Moraga, who has written such great works including This Bridge Called My Back: Writings by Radical Women of Color, Loving in the War Years: Lo Que Nunca Pasó Por Sus Labios (1983).

The conference had several workshops like “Feminism as a Sacred Space for Queer Men of Color,” “Immigrant Lesbians and Gay Men: the Missing Color in the Rainbow,” and “Queer Documenting, Archiving, and Researching.” Other workshops included, “Conectando Nuestras Fronteras: Bridging Queer Aztlán,” Queer Youth at the Forefront of Youth Organizing; Building Safe, Inclusive and Equitable Schools,” “Postcards from La Raza/Postales de La Raza,” “Implementing Queer Chicana/o Latina/o Studies in the CSU System,” and “Ave María Purisima de l@s jot@s: Testimonios on the Intersections of Religion, Spirituality, and Jota/o Identity,”

The last day was dedicated to Moraga. She read her newest work entitled, “Still Loving in the (Still) War Years.” Her piece embodied her Chicana lesbian side once again. After her reading, we got a chance to hear her reflect on the audience’s questions. She scolded us and said, “Why is there no movement? This scares me.”

When she uttered those words, “Queer Aztlan: The Re-formation of Chicano Tribe,” Moraga’s powerful article came into my head. She has been saying it all along. In her, Queer Aztlan, she, “felt the racism from the women’s movement, felt the elitism from the gay and lesbian movement; and homophobia and sexism from the Chicano movement.”

That is why she envisioned “Queer Aztlan.” Moraga reflected on, “ a dissolution of an active Chicano movement. The gradual Hispanization of Chicano students, the senselessness of barrio violence, and the poisoning of la frontera. For (her) ‘El Movimiento’ has never been a thing of the past. Those words were playing over and over in my head. She scolded us and asked “Why is there no movement.”

This question of whatever happened to the movement needs to be brought up again. The movement isn’t dead. It’s just waiting. What’s more important is that yeah, students have heard about the Chicano movement, but so many have not. Why don’t we know any of this information? Yes, that is what the walkouts represent.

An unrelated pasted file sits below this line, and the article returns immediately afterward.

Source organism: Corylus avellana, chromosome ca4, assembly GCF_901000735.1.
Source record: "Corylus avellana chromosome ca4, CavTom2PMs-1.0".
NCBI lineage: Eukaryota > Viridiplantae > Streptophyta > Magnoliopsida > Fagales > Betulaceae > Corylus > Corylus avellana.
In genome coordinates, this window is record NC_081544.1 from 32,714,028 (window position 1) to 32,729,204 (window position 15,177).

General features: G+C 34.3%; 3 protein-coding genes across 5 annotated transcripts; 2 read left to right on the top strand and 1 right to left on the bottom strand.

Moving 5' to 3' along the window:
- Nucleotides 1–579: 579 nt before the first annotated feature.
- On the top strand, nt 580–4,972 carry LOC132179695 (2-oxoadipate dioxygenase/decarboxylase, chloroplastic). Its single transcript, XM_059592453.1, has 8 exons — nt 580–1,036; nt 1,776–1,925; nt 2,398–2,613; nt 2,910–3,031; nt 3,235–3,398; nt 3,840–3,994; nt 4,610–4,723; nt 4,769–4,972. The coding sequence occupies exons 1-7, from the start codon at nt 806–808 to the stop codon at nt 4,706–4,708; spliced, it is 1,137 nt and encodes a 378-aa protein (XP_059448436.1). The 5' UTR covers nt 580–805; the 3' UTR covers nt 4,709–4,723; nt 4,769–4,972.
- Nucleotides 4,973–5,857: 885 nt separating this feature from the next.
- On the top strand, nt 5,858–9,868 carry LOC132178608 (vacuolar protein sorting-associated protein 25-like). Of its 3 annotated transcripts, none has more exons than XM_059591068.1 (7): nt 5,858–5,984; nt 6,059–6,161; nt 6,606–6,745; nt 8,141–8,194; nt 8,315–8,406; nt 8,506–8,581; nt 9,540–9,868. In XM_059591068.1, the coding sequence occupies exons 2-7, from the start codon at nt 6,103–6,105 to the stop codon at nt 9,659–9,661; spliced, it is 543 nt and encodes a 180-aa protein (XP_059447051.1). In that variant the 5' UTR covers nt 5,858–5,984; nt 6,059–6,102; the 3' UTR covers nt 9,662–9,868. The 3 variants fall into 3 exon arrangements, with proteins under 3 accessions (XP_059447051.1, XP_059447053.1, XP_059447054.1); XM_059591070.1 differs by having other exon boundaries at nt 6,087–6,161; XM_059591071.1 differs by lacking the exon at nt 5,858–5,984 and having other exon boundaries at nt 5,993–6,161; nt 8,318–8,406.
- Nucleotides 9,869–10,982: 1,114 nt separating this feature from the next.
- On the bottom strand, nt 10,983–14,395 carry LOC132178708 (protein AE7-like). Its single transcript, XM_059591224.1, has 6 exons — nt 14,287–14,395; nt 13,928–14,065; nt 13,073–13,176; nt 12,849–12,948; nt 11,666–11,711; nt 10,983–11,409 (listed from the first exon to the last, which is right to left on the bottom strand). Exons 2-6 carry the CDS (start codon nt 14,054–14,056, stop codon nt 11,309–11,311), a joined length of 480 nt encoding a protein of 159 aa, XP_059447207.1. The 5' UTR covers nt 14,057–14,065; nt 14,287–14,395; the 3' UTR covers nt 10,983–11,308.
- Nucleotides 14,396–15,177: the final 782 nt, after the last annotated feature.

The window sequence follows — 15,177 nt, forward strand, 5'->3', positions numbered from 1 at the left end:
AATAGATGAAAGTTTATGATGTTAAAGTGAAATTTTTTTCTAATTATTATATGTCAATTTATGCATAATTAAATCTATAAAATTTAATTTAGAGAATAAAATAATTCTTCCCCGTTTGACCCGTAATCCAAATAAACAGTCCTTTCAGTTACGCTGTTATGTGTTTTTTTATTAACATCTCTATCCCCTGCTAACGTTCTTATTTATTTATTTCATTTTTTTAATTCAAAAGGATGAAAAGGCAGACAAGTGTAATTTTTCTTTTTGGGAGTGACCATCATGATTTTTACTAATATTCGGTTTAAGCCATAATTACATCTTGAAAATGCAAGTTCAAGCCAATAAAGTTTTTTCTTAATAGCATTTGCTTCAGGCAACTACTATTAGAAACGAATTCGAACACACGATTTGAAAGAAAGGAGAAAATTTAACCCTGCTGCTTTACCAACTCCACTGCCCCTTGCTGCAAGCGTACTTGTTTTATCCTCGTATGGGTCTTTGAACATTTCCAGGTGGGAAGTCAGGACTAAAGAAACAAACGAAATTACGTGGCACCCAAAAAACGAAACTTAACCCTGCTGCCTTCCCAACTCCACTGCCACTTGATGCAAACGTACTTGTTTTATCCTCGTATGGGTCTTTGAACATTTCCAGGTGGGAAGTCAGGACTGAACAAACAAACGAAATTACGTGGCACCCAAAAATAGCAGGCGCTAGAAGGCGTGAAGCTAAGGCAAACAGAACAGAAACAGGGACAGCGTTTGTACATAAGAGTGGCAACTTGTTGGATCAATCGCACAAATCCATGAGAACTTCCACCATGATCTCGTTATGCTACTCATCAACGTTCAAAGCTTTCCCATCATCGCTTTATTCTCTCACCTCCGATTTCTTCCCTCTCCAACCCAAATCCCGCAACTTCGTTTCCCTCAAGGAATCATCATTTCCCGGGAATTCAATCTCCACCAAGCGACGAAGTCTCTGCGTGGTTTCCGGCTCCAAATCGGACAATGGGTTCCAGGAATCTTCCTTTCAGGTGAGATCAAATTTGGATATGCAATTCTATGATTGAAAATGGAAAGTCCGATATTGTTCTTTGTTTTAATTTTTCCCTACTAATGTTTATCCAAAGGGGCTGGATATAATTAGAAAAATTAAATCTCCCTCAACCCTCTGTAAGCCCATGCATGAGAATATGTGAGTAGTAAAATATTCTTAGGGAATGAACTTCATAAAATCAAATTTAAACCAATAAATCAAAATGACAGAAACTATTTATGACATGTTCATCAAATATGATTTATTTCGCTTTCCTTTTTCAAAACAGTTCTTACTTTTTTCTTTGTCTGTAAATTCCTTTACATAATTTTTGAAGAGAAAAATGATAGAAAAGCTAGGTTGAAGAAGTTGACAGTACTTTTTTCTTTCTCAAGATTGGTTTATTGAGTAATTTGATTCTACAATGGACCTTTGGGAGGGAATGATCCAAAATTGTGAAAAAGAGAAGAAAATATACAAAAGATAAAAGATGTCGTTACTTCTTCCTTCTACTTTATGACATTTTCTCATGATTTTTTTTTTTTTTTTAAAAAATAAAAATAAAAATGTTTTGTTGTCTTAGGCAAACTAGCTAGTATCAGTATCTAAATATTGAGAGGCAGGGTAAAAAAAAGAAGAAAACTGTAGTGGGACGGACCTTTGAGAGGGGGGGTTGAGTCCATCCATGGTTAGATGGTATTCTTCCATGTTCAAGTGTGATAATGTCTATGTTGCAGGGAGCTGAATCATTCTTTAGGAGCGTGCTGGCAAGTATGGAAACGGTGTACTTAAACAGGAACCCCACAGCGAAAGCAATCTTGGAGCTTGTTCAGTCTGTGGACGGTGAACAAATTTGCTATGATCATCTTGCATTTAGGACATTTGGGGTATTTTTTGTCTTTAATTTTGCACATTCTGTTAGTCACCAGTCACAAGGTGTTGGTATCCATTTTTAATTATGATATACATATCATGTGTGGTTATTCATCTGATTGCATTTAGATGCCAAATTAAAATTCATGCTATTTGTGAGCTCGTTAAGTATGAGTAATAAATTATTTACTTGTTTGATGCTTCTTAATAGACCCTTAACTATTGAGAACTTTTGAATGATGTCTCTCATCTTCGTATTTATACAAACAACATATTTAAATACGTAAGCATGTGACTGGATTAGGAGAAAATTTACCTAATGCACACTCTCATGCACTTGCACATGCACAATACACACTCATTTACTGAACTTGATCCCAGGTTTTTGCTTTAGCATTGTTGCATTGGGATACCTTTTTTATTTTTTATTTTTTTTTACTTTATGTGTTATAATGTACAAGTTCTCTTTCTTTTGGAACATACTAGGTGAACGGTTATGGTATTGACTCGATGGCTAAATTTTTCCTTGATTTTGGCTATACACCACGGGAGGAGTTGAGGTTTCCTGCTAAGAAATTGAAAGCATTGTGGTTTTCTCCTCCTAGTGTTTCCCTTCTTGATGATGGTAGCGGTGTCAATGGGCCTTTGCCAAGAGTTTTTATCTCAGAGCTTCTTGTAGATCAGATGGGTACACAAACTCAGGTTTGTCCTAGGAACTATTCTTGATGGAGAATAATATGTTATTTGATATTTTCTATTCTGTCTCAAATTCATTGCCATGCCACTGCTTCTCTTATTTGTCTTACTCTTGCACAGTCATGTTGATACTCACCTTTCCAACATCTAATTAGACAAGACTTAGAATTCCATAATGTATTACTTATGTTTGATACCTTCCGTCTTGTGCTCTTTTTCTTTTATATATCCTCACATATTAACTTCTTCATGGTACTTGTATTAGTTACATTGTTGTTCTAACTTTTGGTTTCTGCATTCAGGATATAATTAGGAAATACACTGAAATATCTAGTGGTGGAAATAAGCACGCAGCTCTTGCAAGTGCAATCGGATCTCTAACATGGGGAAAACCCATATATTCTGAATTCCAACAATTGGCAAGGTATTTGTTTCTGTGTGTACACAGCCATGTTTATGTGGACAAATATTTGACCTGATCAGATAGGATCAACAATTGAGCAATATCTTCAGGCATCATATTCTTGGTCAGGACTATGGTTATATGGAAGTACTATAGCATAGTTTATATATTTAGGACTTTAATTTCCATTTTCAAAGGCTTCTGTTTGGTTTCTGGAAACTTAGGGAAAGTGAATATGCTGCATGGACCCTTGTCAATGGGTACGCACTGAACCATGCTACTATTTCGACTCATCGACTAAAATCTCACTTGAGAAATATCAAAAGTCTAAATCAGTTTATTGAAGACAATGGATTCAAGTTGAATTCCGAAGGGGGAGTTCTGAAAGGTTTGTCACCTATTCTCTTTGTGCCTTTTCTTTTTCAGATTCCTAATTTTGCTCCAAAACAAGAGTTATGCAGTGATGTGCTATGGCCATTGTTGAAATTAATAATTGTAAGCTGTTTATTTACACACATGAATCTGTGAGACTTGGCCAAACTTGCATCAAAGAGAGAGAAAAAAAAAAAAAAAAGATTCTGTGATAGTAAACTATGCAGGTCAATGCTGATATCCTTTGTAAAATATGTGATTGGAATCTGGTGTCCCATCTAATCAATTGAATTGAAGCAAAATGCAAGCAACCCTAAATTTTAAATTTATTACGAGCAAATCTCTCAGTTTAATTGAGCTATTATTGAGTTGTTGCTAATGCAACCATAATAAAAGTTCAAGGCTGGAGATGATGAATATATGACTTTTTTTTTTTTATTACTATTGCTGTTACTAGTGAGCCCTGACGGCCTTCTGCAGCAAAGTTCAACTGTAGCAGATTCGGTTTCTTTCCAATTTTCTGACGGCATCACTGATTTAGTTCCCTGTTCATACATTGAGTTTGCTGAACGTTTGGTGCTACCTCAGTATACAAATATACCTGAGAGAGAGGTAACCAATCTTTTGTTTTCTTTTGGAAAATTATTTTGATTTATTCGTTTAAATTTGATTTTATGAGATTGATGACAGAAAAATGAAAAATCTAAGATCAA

Why don’t we know about AB540? Why don’t they know about what SB1301 and Prop. 8 stand for? And I can’t help but wonder are we still in the same place? Have we really not progressed anywhere since the Chicano Movement?

Yes, we all know certain things that pertain to immigration like the infamous May Day march. We all know about the raids, but we haven’t learned anything about queer issues. We still need to learn more.

This brings me to another issue. Will immigrants and queers have to fight the same struggle as the Chicano youth of the ‘60s? We are the students that have embodied the spirit of the Chicano Movement. We keep fighting for the all inclusive classes. We want to read about Cherríe Moraga and other writers like her. We don’t want to have to go to the women’s studies department to learn about queer theory and feminism. We don’t want to have to go to the sociology or history department to learn about all aspects of immigration. Our department should have all of these topics within the curriculum.

So with the current redevelopment of the Chicano studies department, has the department remembered to add immigration, Chican@ Feminism, and Queer issues? More importantly why aren’t we requesting these requirements within our curriculums?